If you are planning on changing the water circulation pattern for the winter...


Joined
Jun 11, 2012
Messages
6,960
Reaction score
7,060
Location
Water Valley, Alberta
Hardiness Zone
2a
Country
...do it while the water temperature is warm, before your pond's biofilm layer starts to slow down.

The biofilm layer in your pond is your pond's most important filter. It is responsible for reducing harmful ammonia to much less harmfull elements.

A change in water circulation will disturb pockets of debris/detritus that have settled over the summer. When these pockets of debris and detritus are disturbed, that will expose partially decomposed organic matter to oxygenated water where bacterial populations will suddenly increase, consuming oxygen and producing ammonia in the process.
Depleted oxygen levels and increased ammonia levels could stress your fish.

"Warm" water temperature will be relative to your climate. If your pond temperature only drops a minimal amount during the winter, this will not be much of an issue. As your pond water temperature drops below 77f, the conversion process of ammonia to nitrate is gradually reduced, so you want to change any water circulation patterns while you still have the biofilm operating at peak activity level.

.
 
Last edited:

addy1

water gardener / gold fish and shubunkins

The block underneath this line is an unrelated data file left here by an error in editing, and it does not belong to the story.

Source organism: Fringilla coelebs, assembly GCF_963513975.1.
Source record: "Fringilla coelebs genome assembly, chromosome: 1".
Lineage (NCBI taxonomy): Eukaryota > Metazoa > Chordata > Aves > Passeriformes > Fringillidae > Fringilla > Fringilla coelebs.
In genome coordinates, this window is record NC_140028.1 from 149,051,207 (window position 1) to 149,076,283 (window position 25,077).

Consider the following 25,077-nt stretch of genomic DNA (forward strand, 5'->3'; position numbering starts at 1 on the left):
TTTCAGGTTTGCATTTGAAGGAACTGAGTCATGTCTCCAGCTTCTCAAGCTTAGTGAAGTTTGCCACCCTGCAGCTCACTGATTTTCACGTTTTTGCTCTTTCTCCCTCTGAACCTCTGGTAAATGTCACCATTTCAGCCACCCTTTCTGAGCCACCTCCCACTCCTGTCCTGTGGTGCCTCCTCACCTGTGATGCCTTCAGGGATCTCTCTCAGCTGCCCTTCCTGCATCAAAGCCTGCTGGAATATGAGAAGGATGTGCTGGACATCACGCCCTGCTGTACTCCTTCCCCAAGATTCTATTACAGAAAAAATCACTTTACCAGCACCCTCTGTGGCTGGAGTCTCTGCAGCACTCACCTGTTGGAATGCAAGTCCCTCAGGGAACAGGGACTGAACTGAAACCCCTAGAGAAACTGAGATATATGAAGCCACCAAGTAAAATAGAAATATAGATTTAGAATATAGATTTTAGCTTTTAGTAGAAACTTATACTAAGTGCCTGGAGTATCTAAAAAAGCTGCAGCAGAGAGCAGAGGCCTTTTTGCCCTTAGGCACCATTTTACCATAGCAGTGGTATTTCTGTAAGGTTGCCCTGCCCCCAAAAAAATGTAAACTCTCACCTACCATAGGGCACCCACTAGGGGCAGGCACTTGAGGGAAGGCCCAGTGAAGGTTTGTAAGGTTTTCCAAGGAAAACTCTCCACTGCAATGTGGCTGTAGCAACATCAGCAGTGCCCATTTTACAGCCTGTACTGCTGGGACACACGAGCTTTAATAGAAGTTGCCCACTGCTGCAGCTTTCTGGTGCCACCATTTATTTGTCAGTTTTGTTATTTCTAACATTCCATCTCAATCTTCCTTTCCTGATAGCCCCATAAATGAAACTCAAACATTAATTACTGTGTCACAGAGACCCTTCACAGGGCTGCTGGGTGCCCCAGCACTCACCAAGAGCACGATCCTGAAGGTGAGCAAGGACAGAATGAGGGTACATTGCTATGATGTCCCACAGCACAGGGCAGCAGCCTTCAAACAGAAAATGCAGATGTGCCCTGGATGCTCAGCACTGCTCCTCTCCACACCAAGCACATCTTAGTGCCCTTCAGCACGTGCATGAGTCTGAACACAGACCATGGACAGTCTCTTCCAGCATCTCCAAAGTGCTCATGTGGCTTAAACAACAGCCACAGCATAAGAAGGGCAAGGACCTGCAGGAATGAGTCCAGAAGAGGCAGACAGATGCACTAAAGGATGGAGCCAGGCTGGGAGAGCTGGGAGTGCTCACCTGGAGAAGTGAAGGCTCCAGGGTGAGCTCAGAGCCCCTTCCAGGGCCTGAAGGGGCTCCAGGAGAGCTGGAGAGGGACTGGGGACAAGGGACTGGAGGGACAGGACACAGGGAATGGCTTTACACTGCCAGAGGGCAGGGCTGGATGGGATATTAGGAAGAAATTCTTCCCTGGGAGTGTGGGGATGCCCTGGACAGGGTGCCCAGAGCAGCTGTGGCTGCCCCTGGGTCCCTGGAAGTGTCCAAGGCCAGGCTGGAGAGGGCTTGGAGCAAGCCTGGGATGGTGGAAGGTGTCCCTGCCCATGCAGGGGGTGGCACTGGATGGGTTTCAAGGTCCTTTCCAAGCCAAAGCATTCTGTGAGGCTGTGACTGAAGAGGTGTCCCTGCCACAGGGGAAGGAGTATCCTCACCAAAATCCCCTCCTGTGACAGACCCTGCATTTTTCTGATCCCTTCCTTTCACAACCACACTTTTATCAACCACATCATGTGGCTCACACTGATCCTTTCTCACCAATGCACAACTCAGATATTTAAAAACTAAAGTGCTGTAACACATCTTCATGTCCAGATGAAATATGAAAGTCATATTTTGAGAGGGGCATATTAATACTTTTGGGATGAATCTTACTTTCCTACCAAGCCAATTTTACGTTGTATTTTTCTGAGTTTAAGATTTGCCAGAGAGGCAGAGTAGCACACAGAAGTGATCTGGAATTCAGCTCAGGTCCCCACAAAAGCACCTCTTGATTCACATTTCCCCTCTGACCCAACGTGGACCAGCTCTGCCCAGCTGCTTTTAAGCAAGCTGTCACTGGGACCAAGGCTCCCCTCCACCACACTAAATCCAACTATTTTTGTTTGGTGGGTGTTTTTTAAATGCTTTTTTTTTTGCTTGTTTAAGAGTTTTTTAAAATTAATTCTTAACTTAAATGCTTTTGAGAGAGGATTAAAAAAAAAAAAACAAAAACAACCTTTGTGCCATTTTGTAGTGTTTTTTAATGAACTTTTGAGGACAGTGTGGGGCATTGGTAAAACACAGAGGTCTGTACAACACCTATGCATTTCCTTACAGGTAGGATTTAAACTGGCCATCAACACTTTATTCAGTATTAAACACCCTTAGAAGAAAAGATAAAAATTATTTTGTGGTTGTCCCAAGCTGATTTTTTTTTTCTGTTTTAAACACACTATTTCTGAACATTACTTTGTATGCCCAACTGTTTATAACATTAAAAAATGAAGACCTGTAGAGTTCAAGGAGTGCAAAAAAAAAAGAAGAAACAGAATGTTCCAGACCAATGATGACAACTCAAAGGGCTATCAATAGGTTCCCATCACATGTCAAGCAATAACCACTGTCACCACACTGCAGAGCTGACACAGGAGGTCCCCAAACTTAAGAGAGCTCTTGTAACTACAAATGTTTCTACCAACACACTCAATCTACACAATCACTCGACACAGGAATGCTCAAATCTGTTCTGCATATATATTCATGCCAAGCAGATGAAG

Moderator
Joined
Jun 23, 2010
Messages
34,122
Reaction score
18,989
Location
Frederick, Maryland
Hardiness Zone
6b
Country
Thanks Mitch, I prefer everything turned off, except the pond breather
 
Joined
Jun 11, 2012
Messages
6,960
Reaction score
7,060
Location
Water Valley, Alberta
Hardiness Zone
2a
Country
Thanks Mitch, I prefer everything turned off, except the pond breather
This year I'm going to be adding a 600gph Laguna submersible pump strapped to a milk carton on the bottom of the pond in an attempt to minimize the ice cover this year.
I know it will disturb pockets of detritus that have built up over the summer, so I'm doing it while I still have relatively good filtering processes in place.

.
 
Joined
Oct 9, 2012
Messages
6,275
Reaction score
2,793
Location
Plymouth
Hardiness Zone
7a
Country
Good sound advice Mitch hoever I have a set of four healthy filters and a bottom drain which during the winter is cleared bi weekly in the form of a 40% water change trickling the replacement water through our dechlorination filter using the ambient temperature of the ponds water to warm the new water as it enters the pond.
Done correctly all I will use is .2c
As such I have a clean pond clean bottom drain and mature filters .

Dave
 
Joined
Jun 11, 2012
Messages
6,960
Reaction score
7,060
Location
Water Valley, Alberta
Hardiness Zone
2a
Country
If you can run filters year round, Dave, that is a different matter.
Water lines here are 8' (2.5 meters) deep. Anything above that can freeze solid.
That changes your approach to a winter setup.
 
Joined
Jun 11, 2012
Messages
6,960
Reaction score
7,060
Location
Water Valley, Alberta
Hardiness Zone
2a
Country
No., but at 8' deep, there is no chance of freezing/ground heaving that would damage water lines.
 
Joined
Oct 9, 2012
Messages
6,275
Reaction score
2,793
Location
Plymouth
Hardiness Zone
7a
Country
If you can run filters year round, Dave, that is a different matter.
Water lines here are 8' (2.5 meters) deep. Anything above that can freeze solid.
That changes your approach to a winter setup.
All our pipes the pond its walls everything is insulated Mitch weve been as low as -15c with no problems our ond sits above ground so the frost line doesnt effect it at all plus we have the policarbonate roofing sheets over the pond and filter housing ;)